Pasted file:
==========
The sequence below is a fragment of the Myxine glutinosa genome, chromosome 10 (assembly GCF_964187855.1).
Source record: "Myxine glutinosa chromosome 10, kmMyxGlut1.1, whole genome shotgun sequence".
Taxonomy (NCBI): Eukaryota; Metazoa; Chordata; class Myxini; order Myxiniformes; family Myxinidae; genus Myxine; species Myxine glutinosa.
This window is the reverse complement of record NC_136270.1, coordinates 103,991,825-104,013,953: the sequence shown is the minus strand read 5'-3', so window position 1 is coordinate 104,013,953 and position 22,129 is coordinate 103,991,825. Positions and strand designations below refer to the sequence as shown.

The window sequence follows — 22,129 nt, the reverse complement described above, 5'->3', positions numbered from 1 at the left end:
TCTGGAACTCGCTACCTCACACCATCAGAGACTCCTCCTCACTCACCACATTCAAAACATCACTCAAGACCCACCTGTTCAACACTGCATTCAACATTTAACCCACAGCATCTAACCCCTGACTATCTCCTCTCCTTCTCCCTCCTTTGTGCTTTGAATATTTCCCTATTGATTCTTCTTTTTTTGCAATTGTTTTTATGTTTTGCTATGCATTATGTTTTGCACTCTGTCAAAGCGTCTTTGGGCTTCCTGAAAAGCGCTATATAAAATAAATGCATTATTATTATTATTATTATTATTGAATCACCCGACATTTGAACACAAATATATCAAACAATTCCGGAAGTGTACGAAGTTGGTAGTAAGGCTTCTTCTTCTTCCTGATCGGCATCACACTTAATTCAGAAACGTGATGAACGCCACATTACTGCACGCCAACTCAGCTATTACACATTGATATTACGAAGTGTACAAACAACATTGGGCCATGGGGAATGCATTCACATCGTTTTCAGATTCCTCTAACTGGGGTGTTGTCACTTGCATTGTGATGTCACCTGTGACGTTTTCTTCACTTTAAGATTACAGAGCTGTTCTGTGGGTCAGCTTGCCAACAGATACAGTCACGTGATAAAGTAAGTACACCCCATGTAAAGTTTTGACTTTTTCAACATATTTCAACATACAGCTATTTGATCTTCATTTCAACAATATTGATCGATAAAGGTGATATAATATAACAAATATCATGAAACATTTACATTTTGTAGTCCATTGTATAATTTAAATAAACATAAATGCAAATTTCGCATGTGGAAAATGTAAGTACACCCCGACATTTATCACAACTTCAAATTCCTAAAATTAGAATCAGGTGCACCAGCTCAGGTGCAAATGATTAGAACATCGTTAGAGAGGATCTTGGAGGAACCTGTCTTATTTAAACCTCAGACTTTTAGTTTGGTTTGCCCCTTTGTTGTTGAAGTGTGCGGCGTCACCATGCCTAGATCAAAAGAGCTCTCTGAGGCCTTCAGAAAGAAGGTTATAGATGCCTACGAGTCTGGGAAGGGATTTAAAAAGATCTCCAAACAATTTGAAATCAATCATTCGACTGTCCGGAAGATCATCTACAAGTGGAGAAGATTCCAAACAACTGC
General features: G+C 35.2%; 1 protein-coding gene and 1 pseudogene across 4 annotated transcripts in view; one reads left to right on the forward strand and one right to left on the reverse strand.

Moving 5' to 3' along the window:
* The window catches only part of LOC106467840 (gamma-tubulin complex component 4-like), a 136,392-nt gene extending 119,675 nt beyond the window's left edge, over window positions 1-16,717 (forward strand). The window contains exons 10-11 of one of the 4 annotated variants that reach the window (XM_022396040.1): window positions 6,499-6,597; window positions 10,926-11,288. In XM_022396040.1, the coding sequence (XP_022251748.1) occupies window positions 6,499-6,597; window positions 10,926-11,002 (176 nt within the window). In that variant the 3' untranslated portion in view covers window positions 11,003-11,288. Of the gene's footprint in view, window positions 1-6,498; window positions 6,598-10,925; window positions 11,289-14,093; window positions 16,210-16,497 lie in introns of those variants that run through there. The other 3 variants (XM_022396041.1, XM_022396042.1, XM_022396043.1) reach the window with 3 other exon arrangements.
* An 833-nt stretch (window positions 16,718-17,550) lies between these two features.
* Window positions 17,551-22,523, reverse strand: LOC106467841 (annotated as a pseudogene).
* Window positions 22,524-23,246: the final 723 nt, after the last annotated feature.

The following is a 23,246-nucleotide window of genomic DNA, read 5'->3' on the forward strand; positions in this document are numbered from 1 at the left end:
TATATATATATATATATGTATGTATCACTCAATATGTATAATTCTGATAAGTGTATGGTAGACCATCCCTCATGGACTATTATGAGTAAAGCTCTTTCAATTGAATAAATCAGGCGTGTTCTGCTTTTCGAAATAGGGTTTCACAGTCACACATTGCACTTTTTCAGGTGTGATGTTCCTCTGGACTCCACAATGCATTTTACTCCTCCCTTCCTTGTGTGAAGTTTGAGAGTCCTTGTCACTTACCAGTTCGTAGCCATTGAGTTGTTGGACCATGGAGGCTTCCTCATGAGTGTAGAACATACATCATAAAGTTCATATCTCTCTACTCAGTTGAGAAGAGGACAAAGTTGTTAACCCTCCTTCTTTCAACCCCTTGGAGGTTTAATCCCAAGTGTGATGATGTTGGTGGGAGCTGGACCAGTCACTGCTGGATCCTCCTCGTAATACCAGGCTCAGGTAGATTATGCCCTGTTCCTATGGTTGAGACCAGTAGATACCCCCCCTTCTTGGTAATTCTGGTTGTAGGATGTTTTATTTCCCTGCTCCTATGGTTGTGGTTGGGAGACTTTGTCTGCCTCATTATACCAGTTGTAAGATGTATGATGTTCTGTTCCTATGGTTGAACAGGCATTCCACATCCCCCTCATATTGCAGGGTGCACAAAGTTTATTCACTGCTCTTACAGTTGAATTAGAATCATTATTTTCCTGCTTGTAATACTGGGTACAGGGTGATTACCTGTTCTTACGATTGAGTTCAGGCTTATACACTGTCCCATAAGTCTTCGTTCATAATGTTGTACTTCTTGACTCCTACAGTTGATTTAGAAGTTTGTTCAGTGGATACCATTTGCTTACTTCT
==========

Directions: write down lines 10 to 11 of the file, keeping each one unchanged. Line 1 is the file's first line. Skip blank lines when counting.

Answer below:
* An 833-nt stretch (window positions 16,718-17,550) lies between these two features.
* Window positions 17,551-22,523, reverse strand: LOC106467841 (annotated as a pseudogene).